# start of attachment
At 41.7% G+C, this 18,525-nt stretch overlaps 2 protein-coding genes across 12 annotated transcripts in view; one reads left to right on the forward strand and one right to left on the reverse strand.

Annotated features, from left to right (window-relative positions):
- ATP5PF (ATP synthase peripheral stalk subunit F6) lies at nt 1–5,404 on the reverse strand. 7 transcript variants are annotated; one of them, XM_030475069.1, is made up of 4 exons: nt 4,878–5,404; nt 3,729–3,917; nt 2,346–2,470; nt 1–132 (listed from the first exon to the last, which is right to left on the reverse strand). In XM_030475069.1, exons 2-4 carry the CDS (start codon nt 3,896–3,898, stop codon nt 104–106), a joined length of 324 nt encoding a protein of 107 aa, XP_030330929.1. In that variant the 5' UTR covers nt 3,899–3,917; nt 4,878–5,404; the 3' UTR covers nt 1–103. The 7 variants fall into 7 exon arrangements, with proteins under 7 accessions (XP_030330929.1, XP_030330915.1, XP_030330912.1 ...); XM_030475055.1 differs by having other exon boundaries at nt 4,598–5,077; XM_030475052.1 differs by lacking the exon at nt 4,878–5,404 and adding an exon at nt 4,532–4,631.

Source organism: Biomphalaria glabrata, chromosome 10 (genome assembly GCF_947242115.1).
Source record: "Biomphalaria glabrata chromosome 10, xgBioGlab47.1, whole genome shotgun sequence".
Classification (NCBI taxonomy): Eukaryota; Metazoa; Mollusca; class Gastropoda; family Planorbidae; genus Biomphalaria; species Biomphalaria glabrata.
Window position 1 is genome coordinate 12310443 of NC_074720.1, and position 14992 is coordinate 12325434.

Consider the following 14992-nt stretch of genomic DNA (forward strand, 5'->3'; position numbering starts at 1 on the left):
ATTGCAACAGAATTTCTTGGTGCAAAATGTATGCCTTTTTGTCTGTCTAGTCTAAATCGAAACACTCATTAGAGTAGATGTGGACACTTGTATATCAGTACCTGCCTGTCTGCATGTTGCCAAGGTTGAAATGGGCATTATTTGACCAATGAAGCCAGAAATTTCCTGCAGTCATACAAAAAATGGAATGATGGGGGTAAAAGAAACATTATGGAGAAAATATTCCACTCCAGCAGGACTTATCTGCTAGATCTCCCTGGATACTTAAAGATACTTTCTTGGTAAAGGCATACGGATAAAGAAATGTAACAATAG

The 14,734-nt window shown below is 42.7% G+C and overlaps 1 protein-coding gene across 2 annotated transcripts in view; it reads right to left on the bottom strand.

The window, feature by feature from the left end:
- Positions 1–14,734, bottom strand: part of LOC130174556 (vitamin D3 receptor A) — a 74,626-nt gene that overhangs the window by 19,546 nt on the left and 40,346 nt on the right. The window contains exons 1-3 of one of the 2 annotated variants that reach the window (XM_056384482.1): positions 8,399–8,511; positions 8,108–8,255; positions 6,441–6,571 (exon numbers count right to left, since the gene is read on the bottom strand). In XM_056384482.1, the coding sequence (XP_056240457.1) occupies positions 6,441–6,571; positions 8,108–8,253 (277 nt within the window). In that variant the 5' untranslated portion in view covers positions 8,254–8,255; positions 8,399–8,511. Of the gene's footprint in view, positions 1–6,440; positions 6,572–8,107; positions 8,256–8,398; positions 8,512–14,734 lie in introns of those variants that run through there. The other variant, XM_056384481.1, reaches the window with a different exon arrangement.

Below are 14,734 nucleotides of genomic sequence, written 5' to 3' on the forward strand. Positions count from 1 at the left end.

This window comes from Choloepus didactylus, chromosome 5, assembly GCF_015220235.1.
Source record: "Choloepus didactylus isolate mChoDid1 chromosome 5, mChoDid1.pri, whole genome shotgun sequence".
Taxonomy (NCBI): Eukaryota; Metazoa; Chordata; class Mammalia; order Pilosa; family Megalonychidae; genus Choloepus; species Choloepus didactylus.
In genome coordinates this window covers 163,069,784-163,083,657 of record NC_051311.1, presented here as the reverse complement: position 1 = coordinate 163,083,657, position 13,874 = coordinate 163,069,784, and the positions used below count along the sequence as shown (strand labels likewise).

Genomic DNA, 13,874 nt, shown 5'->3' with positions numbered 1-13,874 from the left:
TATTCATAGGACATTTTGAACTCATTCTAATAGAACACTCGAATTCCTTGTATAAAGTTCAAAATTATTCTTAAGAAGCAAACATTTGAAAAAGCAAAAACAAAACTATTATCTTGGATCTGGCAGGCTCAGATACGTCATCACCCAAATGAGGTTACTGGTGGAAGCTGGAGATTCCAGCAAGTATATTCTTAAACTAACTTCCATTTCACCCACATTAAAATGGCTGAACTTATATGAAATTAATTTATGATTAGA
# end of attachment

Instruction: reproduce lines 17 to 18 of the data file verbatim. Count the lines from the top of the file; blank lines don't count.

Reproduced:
In genome coordinates this window covers 163,069,784-163,083,657 of record NC_051311.1, presented here as the reverse complement: position 1 = coordinate 163,083,657, position 13,874 = coordinate 163,069,784, and the positions used below count along the sequence as shown (strand labels likewise).

Genomic DNA, 13,874 nt, shown 5'->3' with positions numbered 1-13,874 from the left: